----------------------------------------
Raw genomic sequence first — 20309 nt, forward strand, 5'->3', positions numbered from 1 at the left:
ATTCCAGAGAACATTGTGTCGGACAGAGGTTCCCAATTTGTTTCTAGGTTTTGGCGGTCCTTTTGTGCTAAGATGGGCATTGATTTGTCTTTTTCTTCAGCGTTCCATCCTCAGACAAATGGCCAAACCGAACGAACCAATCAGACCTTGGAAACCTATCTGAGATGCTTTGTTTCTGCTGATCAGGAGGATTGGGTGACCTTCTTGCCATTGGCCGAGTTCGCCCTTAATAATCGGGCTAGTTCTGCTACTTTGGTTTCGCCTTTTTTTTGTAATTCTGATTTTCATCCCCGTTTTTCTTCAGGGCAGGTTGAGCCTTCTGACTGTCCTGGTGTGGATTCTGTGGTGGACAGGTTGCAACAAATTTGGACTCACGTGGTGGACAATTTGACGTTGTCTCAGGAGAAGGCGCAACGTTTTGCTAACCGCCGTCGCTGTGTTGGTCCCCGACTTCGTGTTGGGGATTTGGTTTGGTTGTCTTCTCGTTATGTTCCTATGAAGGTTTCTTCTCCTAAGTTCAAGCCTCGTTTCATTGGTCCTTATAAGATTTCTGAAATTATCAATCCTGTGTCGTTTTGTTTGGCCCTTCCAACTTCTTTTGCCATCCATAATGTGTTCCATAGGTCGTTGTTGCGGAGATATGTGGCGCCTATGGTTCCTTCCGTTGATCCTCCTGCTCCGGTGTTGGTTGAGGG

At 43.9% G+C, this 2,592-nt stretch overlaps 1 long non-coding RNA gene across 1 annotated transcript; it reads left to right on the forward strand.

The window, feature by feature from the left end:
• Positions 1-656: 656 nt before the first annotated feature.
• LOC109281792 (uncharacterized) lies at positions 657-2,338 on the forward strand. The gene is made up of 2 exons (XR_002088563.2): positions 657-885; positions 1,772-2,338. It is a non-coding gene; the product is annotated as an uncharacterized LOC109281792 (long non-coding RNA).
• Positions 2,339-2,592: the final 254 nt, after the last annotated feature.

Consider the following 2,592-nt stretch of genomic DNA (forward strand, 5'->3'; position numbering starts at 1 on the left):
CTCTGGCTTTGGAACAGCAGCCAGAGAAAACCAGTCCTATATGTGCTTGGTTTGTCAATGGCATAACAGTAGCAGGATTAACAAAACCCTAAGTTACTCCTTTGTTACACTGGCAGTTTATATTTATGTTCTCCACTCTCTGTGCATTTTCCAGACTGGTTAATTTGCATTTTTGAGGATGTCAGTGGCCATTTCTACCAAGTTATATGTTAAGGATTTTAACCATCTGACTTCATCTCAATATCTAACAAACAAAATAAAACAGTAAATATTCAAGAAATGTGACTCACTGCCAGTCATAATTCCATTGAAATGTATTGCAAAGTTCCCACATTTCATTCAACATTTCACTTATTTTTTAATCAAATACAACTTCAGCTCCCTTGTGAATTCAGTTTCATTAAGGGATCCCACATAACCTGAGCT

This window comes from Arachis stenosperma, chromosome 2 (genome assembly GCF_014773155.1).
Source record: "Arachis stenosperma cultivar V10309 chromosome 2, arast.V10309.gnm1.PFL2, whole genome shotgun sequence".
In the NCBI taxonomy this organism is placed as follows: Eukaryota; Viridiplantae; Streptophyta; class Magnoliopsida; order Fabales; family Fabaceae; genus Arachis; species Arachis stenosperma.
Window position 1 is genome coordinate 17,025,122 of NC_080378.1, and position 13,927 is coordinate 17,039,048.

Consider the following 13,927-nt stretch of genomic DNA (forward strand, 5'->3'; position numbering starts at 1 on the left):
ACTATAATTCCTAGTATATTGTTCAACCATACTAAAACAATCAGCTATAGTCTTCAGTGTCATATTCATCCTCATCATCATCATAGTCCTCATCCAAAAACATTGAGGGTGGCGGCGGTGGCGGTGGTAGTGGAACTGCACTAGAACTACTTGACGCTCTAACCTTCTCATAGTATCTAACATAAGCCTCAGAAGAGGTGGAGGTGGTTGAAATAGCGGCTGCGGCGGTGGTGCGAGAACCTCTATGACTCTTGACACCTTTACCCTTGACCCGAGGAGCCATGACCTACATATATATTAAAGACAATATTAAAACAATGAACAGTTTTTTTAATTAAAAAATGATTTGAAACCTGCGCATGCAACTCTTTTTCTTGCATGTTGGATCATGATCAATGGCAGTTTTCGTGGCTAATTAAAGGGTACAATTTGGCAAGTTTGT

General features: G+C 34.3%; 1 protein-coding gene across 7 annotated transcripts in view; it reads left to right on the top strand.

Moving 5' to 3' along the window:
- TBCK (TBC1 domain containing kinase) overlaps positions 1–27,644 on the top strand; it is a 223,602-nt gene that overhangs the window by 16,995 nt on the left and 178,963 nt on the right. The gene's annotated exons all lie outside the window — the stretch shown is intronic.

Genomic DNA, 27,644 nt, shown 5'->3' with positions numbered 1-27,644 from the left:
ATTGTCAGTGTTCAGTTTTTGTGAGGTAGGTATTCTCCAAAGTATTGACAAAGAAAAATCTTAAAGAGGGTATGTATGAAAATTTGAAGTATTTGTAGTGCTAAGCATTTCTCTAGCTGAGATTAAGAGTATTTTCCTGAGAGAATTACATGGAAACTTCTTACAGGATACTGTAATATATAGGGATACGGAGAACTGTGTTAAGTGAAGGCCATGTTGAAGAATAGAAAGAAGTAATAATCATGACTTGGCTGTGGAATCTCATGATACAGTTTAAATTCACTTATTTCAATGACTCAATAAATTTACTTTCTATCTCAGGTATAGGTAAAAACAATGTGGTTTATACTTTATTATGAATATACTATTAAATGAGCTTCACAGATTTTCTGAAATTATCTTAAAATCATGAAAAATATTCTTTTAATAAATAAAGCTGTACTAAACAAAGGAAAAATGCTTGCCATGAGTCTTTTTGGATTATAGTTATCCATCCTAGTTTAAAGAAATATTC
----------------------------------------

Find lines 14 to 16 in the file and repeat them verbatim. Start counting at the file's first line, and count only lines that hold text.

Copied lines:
Consider the following 13,927-nt stretch of genomic DNA (forward strand, 5'->3'; position numbering starts at 1 on the left):
ACTATAATTCCTAGTATATTGTTCAACCATACTAAAACAATCAGCTATAGTCTTCAGTGTCATATTCATCCTCATCATCATCATAGTCCTCATCCAAAAACATTGAGGGTGGCGGCGGTGGCGGTGGTAGTGGAACTGCACTAGAACTACTTGACGCTCTAACCTTCTCATAGTATCTAACATAAGCCTCAGAAGAGGTGGAGGTGGTTGAAATAGCGGCTGCGGCGGTGGTGCGAGAACCTCTATGACTCTTGACACCTTTACCCTTGACCCGAGGAGCCATGACCTACATATATATTAAAGACAATATTAAAACAATGAACAGTTTTTTTAATTAAAAAATGATTTGAAACCTGCGCATGCAACTCTTTTTCTTGCATGTTGGATCATGATCAATGGCAGTTTTCGTGGCTAATTAAAGGGTACAATTTGGCAAGTTTGT

General features: G+C 34.3%; 1 protein-coding gene across 7 annotated transcripts in view; it reads left to right on the top strand.